Teal Up campaign celebrates military kids


Advertise with us

CFB SHILO — Hundreds of people turned out on April 27 to show support for a campaign that celebrates the resilience of military children who can face challenges growing up in a family with a member in the military.

Read this article for free:


Already have an account? Log in here »

We need your support!
Local journalism needs your support!

As we navigate through unprecedented times, our journalists are working harder than ever to bring you the latest local updates to keep you safe and informed.

Now, more than ever, we need your support.

Starting at $14.99 plus taxes every four weeks you can access your Brandon Sun online and full access to all content as it appears on our website.

Subscribe Now

or call circulation directly at (204) 727-0527.

Your pledge helps to ensure we provide the news that matters most to your community!

CFB SHILO — Hundreds of people turned out on April 27 to show support for a campaign that celebrates the resilience of military children who can face challenges growing up in a family with a member in the military.

Having started at Canadian Forces Base Shilo a couple of years ago, the Teal Up for Military Kids campaign has since spread across Canada.

“I’m so overwhelmed with emotions,” event co-founder Stephanie Laviolette said of the crowd that took part at Shilo this year.

Quinn Hart (right) and Albert (last name unavailable) carry a sign during a support walk at the Teal Up for Military Kids event at CFB Shilo on April 27. The event, which celebrates the resiliency of military kids, got its start in Shilo and has spread across the country. (Ian Hitchen/Brandon Sun)

“It’s joyous and incredible to see everybody in the Shilo community come together for all these kids, and seeing all the kids, how excited they were, it was amazing.”

The Teal Up for Military Kids campaign was started at CFB Shilo in April 2021 by Shannon Chapman, a youth programs co-ordinator at the Shilo Military Family Resource Centre (MFRC), and Laviolette, who was youth programs facilitator for the Shilo MFRC at the time. Laviolette has since moved with her family to Ontario, but they returned to Shilo to support the Teal Up event.

Chapman said Teal Up is now celebrated in 32 schools and military family resource centres across Canada.

“That schools are individually taking it on as well is really neat to see,” Chapman said. “Not only schools, businesses are starting to pick it up. So now it’s not just military family resource centres, it’s actually across Canada at multiple locations.”

Chapman and Laviolette started the Teal Up campaign as a way to support military children who face challenges growing up. The annual campaign recognizes the resiliency of military children during the Month of the Military Child.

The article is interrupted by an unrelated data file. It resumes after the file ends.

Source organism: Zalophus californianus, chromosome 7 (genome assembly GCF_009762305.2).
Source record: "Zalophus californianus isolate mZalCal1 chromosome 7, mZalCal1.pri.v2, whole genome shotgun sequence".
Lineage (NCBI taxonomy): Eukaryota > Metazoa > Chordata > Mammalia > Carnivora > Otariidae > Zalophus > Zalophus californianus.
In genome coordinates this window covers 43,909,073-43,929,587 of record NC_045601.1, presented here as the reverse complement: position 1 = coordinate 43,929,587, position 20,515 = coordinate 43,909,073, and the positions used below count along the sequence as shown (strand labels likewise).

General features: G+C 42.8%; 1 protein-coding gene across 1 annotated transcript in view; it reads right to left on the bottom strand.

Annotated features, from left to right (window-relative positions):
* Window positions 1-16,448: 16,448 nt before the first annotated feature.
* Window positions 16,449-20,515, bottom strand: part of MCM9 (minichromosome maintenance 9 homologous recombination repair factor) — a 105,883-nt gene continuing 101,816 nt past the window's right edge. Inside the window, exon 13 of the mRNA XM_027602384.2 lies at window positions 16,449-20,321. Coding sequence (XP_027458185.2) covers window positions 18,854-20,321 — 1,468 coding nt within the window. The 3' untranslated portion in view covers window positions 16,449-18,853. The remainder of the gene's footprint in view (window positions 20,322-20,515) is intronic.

Children of Armed Forces members often move and have to leave schools, activities and friends behind. Loved ones in the military can be absent from home for long deployments, training and exercises.

Supporters were encouraged to wear teal in respect for the strength of military children. Teal is the event’s colour because it’s a mix of the hues that represent branches of the military — blue for air force, green for army, blue/white for navy. Supporters were also asked to tie teal ribbons to fences.

At CFB Shilo, the Teal Up flag was raised on April 3, and on April 27 a Show of Support walk between the MFRC and the base’s schools was followed in the evening with a barbecue.

During the walk, military members joined children who wore Teal Up T-shirts and stickers and other children and adults lined portions of the route to wave encouragement to the walkers.

Laviolette’s husband, Ben, was a member of 2nd Battalion Princess Patricia’s Canadian Light Infantry for more than 10 years and served in Afghanistan. Training and domestic deployments — helping during Manitoba floods, for example — also took him away from home.

A former military kid himself, he said the families of military members aren’t praised enough for their support.

“They need to be acknowledged a little bit more,” said Ben, who has since retired from the military. “Because, they get their hugs and stuff like that, they know that they’re special to their parents, but to be like, ‘OK, you guys are awesome,’ you give them their own day, month, I think it’s pretty cool.”

The Laviolettes’ son, 19-year-old Diekyn, who will follow in his dad’s footsteps as he’s in the process of enlisting, acknowledged it was hard growing up a military kid with friends coming and going with their families’ postings.

But Diekyn said there were positives, too. Military children who are friends and split up may meet again when they are older, but they still share a special bond as military kids, he said.

“It makes you stronger, too. More resilient, socially,” Diekyn said of being a kid in a military family. “If something bad happens in some sort of social aspect, it’s easier for you to cope with it than with other people who are civilian side, grew up with civilian parents.”

With friends coming and going, or leaving a community to join another themselves, Diekyn said, military children can be used to being alone and better able to deal with social isolation or negative social aspects like bullying. Moving also encourages military kids to make friends and be social, he said.

This year, local Teal Up organizers also reached out to local schools by providing kits to help military children and children in civilian families deal with the stress military life can put on friendships. The kits deal with such subjects as regulating emotions and healthy friendships.

“It’s a resource to support all people in the classroom,” said Shilo MFRC youth facilitator Nicole Gamsyager.

» ihitchen@brandonsun.com

Report Error Submit a Tip


Advertise With Us

Westman this Week